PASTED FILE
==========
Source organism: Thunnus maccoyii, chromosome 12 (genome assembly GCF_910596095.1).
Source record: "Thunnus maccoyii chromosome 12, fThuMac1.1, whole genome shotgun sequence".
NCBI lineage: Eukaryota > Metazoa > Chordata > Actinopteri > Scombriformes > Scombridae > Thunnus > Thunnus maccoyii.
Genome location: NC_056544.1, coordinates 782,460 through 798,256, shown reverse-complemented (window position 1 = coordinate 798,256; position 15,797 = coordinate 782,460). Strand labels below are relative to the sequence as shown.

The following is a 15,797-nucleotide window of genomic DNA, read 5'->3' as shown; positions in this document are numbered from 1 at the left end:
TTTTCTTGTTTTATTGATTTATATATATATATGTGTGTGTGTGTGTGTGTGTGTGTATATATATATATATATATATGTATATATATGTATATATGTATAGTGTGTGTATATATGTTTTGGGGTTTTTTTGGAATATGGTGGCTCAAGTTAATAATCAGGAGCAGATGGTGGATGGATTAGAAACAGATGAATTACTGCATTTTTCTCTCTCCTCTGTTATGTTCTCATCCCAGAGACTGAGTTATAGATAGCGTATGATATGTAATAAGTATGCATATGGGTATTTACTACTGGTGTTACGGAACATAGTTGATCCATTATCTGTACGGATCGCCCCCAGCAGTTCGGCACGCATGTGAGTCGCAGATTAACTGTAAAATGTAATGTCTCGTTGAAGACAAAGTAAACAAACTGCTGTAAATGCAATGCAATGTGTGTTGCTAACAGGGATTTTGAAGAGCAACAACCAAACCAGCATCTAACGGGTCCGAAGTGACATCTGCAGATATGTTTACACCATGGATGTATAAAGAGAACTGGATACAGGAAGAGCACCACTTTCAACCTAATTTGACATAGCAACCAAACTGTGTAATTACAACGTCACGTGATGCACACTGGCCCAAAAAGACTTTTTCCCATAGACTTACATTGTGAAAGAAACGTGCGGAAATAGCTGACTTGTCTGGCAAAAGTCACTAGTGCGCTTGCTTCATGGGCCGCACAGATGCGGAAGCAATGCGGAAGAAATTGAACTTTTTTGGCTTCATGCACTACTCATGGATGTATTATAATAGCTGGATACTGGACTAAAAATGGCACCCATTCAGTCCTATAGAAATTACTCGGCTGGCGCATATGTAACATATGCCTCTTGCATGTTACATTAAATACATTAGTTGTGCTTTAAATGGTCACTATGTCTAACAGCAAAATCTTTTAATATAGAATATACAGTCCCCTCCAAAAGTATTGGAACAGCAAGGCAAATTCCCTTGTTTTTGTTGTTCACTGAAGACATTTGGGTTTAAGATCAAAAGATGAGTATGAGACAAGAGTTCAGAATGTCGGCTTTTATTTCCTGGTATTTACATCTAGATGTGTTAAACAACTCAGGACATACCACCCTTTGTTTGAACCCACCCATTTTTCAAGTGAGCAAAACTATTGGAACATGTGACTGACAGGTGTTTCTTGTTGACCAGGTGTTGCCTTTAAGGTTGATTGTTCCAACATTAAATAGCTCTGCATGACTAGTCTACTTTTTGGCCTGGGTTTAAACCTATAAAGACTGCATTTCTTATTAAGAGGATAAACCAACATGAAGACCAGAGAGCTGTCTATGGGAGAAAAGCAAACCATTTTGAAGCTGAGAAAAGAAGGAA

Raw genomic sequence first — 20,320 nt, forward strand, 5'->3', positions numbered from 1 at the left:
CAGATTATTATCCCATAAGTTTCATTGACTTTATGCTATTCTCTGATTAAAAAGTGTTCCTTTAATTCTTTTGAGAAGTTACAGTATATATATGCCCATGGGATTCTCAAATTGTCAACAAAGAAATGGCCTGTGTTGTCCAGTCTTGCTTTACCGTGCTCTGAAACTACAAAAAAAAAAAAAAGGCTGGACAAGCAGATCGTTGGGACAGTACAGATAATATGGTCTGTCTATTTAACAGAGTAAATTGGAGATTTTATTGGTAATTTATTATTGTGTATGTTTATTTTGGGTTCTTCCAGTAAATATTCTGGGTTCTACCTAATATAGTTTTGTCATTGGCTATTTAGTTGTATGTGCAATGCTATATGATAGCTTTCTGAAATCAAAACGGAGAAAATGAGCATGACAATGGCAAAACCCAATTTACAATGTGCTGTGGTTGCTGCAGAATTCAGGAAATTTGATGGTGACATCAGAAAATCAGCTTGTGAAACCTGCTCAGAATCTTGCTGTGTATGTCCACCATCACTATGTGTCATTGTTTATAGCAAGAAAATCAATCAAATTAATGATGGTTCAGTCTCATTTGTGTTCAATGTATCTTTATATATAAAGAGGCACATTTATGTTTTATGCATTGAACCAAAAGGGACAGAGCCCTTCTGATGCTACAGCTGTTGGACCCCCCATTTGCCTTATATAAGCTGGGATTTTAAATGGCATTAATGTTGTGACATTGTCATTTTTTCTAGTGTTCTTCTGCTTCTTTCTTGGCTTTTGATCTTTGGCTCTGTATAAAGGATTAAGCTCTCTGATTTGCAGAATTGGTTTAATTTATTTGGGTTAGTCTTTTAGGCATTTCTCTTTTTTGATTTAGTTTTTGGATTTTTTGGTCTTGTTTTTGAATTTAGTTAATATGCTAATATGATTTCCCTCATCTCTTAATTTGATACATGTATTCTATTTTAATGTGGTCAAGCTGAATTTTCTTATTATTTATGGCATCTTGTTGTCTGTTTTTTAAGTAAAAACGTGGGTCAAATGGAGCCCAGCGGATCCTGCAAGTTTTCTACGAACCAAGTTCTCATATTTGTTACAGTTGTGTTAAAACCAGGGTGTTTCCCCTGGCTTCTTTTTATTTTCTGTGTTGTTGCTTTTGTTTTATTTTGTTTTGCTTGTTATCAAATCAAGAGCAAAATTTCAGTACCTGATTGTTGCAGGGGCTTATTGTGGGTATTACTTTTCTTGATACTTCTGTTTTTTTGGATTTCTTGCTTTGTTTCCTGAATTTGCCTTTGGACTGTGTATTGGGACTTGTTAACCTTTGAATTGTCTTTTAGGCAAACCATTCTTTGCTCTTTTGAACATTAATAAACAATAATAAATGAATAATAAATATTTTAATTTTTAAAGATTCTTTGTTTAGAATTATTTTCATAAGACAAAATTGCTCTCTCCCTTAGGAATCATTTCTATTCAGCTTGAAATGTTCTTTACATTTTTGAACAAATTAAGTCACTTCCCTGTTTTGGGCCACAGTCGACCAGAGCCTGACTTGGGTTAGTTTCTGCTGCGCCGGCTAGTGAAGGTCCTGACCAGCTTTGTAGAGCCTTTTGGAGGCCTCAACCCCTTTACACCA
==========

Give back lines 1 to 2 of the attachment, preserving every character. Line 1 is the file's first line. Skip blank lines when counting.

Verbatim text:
Source organism: Thunnus maccoyii, chromosome 12 (genome assembly GCF_910596095.1).
Source record: "Thunnus maccoyii chromosome 12, fThuMac1.1, whole genome shotgun sequence".